In not having been consulted on the selection of 341 and 361 Fraser Ave. for a proposed shelter, neighbours of the properties say a critical step was missed.
A rezoning process for the city-owned properties is underway to accommodate a 25-bed shelter with services planned by BC Housing. A public hearing is scheduled for the July 24 evening council meeting.
BC Housing’s plans and the rezoning request became public at the city’s June 19 development and planning meeting. However, days prior, representatives of the city approached neighbours of the Fraser Avenue properties to inform them of the plans.
A June 15 letter given to neighbouring residents from the City of Salmon Arm, BC Housing and the Canadian Mental Health Association Shuswap-Revelstoke (which would manage the shelter), explains the shelter would be open by winter 2023, providing a needed replacement for the previous temporary shelter at the Downtown Activity Centre. The letter explains the shelter would:
• reduce the likelihood of new encampments and camping in public spaces;
• create dignity and quality of life for vulnerable people, connecting them with the necessary services;
• reduce disruptive behaviours (late night noise, fires) through on-site services; and
• reduce impacts on policing and health services.
Jack Foulkes, president of a nearby strata, and Ted Crouch, a resident of the same strata, recognize the need in the city for a shelter for people experiencing homelessness, but said they were caught off guard when they were informed of the chosen site.
“I think in the absence of us being brought in as stakeholders, to be part of this, they missed a critical step, and we’re going to be asking for the rezoning as proposed to be reconsidered,” said Crouch.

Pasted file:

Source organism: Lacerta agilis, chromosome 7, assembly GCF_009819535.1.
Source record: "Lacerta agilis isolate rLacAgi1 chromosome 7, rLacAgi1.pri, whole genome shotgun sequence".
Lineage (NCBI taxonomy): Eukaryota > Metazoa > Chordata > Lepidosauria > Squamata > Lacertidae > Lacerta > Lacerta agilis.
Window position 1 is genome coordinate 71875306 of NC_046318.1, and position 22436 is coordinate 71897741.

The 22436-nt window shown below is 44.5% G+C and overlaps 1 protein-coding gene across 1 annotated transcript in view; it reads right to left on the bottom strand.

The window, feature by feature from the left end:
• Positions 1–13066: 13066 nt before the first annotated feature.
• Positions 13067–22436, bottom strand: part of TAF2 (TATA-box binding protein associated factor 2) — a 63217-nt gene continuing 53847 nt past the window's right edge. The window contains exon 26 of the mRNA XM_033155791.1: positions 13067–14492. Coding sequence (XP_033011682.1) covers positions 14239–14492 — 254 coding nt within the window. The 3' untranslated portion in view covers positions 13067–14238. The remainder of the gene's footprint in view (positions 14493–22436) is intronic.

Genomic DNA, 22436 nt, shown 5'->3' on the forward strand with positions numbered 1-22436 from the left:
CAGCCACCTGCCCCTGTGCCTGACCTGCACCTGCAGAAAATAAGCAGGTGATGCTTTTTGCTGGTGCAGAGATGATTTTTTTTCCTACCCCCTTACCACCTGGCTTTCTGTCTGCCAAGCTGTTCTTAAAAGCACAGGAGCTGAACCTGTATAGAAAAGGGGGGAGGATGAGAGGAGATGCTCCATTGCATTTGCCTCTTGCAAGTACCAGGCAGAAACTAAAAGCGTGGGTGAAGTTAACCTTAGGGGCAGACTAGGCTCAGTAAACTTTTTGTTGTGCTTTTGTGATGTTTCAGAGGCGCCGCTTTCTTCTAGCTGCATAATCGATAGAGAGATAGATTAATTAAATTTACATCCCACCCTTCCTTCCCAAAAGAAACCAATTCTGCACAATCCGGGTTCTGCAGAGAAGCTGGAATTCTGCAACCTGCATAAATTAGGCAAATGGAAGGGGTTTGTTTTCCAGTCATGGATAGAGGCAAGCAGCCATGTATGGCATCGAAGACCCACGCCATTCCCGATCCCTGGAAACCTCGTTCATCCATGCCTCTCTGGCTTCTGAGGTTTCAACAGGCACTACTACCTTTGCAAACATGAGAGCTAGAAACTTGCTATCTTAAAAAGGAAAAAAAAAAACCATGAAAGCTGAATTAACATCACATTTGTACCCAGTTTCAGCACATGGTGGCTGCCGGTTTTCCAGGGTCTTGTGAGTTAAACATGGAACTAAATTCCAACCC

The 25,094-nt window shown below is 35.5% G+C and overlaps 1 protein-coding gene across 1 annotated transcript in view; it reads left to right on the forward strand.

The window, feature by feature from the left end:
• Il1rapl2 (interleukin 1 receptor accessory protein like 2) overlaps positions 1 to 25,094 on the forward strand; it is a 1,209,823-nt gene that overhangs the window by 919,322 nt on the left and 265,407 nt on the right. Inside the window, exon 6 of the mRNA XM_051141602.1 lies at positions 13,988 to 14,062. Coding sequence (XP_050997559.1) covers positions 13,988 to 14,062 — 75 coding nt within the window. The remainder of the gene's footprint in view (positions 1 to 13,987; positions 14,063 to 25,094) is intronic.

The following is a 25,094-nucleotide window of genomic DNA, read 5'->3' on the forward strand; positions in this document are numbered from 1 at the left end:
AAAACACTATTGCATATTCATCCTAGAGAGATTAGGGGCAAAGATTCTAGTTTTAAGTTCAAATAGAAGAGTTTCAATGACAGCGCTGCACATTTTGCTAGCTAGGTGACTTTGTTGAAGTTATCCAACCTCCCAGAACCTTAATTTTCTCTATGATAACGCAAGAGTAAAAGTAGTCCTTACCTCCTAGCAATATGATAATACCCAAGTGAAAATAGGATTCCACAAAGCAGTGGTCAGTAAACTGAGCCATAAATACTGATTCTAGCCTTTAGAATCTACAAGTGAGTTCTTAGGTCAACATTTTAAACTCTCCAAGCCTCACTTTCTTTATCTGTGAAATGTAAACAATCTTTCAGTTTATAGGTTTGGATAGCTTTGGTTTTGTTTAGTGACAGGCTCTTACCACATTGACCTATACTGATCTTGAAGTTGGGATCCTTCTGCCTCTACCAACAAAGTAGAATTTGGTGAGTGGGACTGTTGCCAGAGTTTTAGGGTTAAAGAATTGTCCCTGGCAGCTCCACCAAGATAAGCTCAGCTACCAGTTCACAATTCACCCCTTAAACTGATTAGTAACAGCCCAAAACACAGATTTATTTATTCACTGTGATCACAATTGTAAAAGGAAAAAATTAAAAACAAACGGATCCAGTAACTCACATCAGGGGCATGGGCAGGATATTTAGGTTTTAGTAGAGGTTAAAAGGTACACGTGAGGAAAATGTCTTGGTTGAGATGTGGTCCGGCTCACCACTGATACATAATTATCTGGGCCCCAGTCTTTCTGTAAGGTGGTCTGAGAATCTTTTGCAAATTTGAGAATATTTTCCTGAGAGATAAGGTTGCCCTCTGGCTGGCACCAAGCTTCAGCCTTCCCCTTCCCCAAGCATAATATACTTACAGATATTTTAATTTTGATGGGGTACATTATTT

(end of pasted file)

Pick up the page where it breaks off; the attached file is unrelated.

The strata held its own meeting on June 19 to generate a consensus on the chosen location. From that, numerous concerns were raised, not just about the location, but also about the process, the operation of the shelter, and the impact it would have on neighbourhood property values and neighbours themselves. A report from the meeting explains the majority of residents in the neighbourhood are seniors, most living alone, “with a high preponderance of female persons.”
“Any rezoning of these properties to allow an unhoused persons shelter creates a huge anxiety in many of these people,” reads the report.
“This feeling is justified by the dramatic increase in theft, fire calls and disturbance calls since the unhoused persons camp was relocated adjacent to the proposed property considered for rezoning.”
The strata questions, should the rezoning be approved, will the city commit to removing the tent encampment?
Also, the strata asks what other sites were considered by the city for the shelter, and if the shelter’s capacity might be increased.
Crouch urges authorities and organizations involved with the shelter to address residents’ questions and concerns, and “proactively engage with the community to provide information, clarify misconceptions and develop mitigation strategies to select a different location.”
“Open communication, transparency and collaboration between the shelter operators, residents and local authorities are essential, and local authorities are essential to address negative impacts and foster a sense of understanding and cooperation within the neighbourhood,” said Crouch.